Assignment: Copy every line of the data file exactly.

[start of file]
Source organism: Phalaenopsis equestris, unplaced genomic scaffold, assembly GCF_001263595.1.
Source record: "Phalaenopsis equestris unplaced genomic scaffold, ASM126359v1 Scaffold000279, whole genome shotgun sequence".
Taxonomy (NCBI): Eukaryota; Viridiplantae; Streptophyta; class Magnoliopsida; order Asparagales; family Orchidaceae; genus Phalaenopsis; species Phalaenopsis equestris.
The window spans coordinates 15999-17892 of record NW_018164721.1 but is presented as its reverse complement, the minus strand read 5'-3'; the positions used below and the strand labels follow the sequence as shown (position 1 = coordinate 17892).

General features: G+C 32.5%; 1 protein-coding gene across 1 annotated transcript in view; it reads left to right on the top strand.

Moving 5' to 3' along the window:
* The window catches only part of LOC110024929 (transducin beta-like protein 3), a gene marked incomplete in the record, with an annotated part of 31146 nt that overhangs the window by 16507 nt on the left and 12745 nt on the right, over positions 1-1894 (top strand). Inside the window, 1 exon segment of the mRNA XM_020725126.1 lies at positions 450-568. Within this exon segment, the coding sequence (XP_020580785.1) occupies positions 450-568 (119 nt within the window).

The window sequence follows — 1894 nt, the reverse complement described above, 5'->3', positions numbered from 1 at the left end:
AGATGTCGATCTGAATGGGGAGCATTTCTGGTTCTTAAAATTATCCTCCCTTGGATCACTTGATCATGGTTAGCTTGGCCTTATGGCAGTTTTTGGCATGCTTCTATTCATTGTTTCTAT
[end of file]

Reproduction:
Source organism: Phalaenopsis equestris, unplaced genomic scaffold, assembly GCF_001263595.1.
Source record: "Phalaenopsis equestris unplaced genomic scaffold, ASM126359v1 Scaffold000279, whole genome shotgun sequence".
Taxonomy (NCBI): Eukaryota; Viridiplantae; Streptophyta; class Magnoliopsida; order Asparagales; family Orchidaceae; genus Phalaenopsis; species Phalaenopsis equestris.
The window spans coordinates 15999-17892 of record NW_018164721.1 but is presented as its reverse complement, the minus strand read 5'-3'; the positions used below and the strand labels follow the sequence as shown (position 1 = coordinate 17892).

General features: G+C 32.5%; 1 protein-coding gene across 1 annotated transcript in view; it reads left to right on the top strand.

Moving 5' to 3' along the window:
* The window catches only part of LOC110024929 (transducin beta-like protein 3), a gene marked incomplete in the record, with an annotated part of 31146 nt that overhangs the window by 16507 nt on the left and 12745 nt on the right, over positions 1-1894 (top strand). Inside the window, 1 exon segment of the mRNA XM_020725126.1 lies at positions 450-568. Within this exon segment, the coding sequence (XP_020580785.1) occupies positions 450-568 (119 nt within the window).

The window sequence follows — 1894 nt, the reverse complement described above, 5'->3', positions numbered from 1 at the left end:
AGATGTCGATCTGAATGGGGAGCATTTCTGGTTCTTAAAATTATCCTCCCTTGGATCACTTGATCATGGTTAGCTTGGCCTTATGGCAGTTTTTGGCATGCTTCTATTCATTGTTTCTAT